Kevin Roose, writing at NY Magazine’s Daily Intelligencer:
So far, people seem to think that Amazon’s incipient drone-delivery program, which was announced to great fanfare on 60 Minutes last night, is either a short-term publicity stunt designed to draw attention to Amazon on Cyber Monday, or a long-term publicity stunt meant to convince us of “Amazon’s indomitable spirit of innovation,” while not actually requiring Amazon to do anything yet. (Since, by Amazon CEO Jeff Bezos’s own admission, there’s no way the FAA will allow unmanned aircraft to deliver Amazon packages before 2015.)
Instead, I think Bezos is up to something much more practical. By unveiling a huge drone program in progress, he’s sending a message to the FAA regulators and Senate committees who are currently considering how unmanned aircraft can be used commercially. And that message is: Don’t even think about getting in our way.
I think it’s all those things. Of course it’s a stunt. Of course it remains vaporware. But I really do think Bezos wants to build and deploy these things.
[Considering how every year there’s a raft of stories about how much working in an Amazon warehouse sucks and how by promising so many jobs they get huge tax breaks that are ultimately anti-competitive etc. that drones of any sort fit in the scheme. There’s also been stories about the Kiva robots that would replace all the folks complaining about how much it sucks. And Amazon continues to improve the density of the packing in their warehouses by organizing items in the warehouse for “packability”, which means items unrelated by “what” they are are in bins together because you can fit more items in the space that way. All of which points to a computerized robotic future that, of course (!?!), includes drone delivery. I’d be hugely surprised if they’re not working on systems for 3D printing of various items as well. It only makes sense form that sort of forward looking approach.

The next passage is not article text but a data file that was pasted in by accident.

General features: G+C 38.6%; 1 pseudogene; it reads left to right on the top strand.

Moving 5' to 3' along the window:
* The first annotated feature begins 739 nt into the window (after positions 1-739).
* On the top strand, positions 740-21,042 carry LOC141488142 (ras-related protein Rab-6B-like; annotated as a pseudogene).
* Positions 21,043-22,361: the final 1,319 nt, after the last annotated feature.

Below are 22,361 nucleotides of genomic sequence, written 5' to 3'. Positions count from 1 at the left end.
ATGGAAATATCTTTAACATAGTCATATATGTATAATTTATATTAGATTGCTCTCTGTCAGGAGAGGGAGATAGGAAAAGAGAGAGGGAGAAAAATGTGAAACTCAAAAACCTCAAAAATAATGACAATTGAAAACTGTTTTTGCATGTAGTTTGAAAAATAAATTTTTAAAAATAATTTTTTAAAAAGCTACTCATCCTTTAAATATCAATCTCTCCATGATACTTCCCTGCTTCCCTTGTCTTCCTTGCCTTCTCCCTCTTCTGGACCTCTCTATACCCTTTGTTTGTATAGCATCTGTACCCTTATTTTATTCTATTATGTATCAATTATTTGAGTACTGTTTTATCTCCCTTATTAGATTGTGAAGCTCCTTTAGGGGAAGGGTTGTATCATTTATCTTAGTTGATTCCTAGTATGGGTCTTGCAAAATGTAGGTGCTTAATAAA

I do not claim to know what “jobs” the workforce being displaced will be able to fill, but maybe we need to fundamentally reconsider the role of the individual contributor anyway. If the work is as difficult as it seems (boring and physically demanding), maybe we’re better off not having people do it. But I’ve got nothing beyond that…]
Source: Daring Fireball
OTOH, another approach:
I don’t own any guns, but the Amazon Air drones tempt me to buy a rifle. It would be so much fun to sit on my front porch and shoot at the drones as they buzz by.
It’s cold today in Ballard but the sky is marvelously blue. Today I’d put on a ski cap and grab a bottle of good whisky and do my part to keep the sky clean.
I might argue it’s a matter of collateral damage. I don’t know how I could tell Amazon’s harmless, happy-day drones from Google’s real-time people-watchers — or those of the police or the NSA. It’s best to shoot them all down.
Or I might argue that it’s just plain fun. So much fun.
[I’d also add that I’d probably come to hate the drones pretty quickly considering my current thoughts on leaf blowers. I’d adjust my weapon of choice to a shotgun though, it would increase the odds in my favor considerably. And no, I don’t think Brent is serious, or would mix alcohol with firearms. but you’ll have to ask him. Jim commented: “Seriously, how are they going to stop people from shooting them down. It’s got to be a problem, right?” What stops people from shooting at things now? (an arguable position depending on where you live and what you see being shot).]